No More Missed Goodbyes: Promoting Greater Placement Stability for California Foster Youth

On February 12, 200 California Youth Connection (CYC) members, allies and community members gathered to celebrate 30 years of the organization’s youth-led advocacy in California, and to continue the fight with a new bill to prevent unnecessary placement changes for foster youth in the state.

That day, the steps of California State Capitol in Sacramento resonated with the voices of current and former foster youth, who chanted “C’mon, c’mon, join the fight! Stability is our right!” and “CYC is here to stay! Moving forward every day!”

California Youth Connection (CYC) members, allies and community members gathered to celebrate 30 years of the organization’s youth-led advocacy in California.

I am a member of CYC’s Alameda County Chapter, as well as the organization’s statewide policy representative team. This year, we announced the goal of creating a youth-centered process for placement stability within the foster care system, which will be advanced through Assembly Bill (AB) 2247.

Every year, CYC gathers foster youth from across California for its Day at the Capitol Conference. The weekend-long conference features training around the legislative process that builds up to legislative visits with respective state assembly members and senators and a rally on Monday.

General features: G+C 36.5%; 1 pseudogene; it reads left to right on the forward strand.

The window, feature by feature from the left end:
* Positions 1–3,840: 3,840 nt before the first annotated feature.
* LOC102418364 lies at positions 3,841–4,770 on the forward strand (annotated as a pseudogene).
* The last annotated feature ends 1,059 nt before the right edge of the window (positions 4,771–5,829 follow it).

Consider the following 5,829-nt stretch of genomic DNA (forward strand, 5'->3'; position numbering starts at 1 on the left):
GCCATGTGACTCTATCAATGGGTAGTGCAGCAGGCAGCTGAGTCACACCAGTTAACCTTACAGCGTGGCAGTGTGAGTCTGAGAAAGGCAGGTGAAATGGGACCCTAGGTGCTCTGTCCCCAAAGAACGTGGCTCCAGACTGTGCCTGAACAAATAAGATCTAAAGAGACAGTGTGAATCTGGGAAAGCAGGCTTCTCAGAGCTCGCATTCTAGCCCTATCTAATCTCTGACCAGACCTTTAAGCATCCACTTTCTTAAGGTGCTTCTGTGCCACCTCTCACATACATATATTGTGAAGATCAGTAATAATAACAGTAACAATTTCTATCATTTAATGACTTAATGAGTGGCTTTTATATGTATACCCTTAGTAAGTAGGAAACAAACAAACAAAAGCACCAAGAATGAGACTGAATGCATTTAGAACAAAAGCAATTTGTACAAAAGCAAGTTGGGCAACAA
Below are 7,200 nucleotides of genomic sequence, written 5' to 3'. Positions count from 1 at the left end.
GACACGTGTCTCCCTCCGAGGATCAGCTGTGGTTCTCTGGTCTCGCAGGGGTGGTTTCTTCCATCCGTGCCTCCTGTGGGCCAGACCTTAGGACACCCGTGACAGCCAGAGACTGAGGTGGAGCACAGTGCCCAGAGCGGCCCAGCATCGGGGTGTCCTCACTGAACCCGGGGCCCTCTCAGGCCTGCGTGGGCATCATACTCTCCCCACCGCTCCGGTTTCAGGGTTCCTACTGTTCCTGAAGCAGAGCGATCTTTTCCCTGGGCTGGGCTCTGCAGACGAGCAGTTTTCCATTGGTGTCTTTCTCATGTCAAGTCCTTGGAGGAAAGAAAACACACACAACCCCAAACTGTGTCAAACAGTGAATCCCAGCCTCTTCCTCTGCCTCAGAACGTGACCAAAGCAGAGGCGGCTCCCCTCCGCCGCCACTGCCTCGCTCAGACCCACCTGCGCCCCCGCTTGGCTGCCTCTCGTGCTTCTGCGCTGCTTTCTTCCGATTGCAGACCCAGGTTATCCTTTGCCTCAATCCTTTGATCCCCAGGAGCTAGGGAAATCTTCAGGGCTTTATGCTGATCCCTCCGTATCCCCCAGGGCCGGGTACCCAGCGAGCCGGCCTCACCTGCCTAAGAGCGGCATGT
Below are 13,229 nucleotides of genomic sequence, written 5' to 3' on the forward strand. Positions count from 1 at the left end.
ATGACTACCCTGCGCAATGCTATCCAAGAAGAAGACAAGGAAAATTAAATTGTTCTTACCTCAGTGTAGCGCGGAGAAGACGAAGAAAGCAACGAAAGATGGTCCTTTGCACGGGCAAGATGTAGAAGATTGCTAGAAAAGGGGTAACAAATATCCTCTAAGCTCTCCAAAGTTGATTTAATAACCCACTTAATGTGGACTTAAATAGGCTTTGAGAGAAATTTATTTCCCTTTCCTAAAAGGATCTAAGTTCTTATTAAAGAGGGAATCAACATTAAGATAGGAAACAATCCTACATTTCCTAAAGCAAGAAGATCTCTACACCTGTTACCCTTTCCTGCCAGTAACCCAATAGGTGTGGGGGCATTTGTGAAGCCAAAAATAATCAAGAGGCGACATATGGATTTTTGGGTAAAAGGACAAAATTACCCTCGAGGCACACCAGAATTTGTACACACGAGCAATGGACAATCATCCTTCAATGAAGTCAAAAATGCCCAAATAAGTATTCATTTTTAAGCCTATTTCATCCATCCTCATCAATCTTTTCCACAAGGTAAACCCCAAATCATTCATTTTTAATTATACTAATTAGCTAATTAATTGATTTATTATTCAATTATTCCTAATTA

With this platform, foster youth have led systems-change efforts for years that resulted in the Foster Youth Bill of Rights, extended foster care and access to transitional housing through the age of 24, to name a few.

This year’s conference opened with a keynote from Jennifer Rodriguez, executive director of Youth Law Center, and a former foster youth. She praised the focus of the new bill, emphasizing that abrupt placement changes happen because of systemic policies that often have little to do with youth behavior.

During the weekend, several groups of youth worked together to understand the policies included in AB 2247 and how to best tell their stories to support the legislation. Each county chapter also prepared a presentation for scheduled legislative meetings with local state representatives to ask for their support on the bill.

With a lot of fun activities like face painting, puzzles and hair-braiding, it was also a weekend of building community and developing leadership before the rally on Monday.

CYC youth received words of encouragement from Assemblymember Mike Gipson (D) at the rally.

“All of you young people are advocates. Each and every one of you are leaders. Each of you are fighting to make California a better place,” said Gipson, the sponsor of AB 2247. “You give me hope, and the energy I need to go back and advocate on behalf of every foster youth in California.”

CYC members (L to R) Katarina Kabick, Franklin Avila and Cindy Barrera in Sacramento for the organization’s Day at the Capitol event.

AB 2247 was drafted to “prevent unnecessary placement changes that negatively impact a youth’s well-being.” We hope to outlaw placement changes that happen in the middle of the night and those that result in the loss of educational credits for foster youth.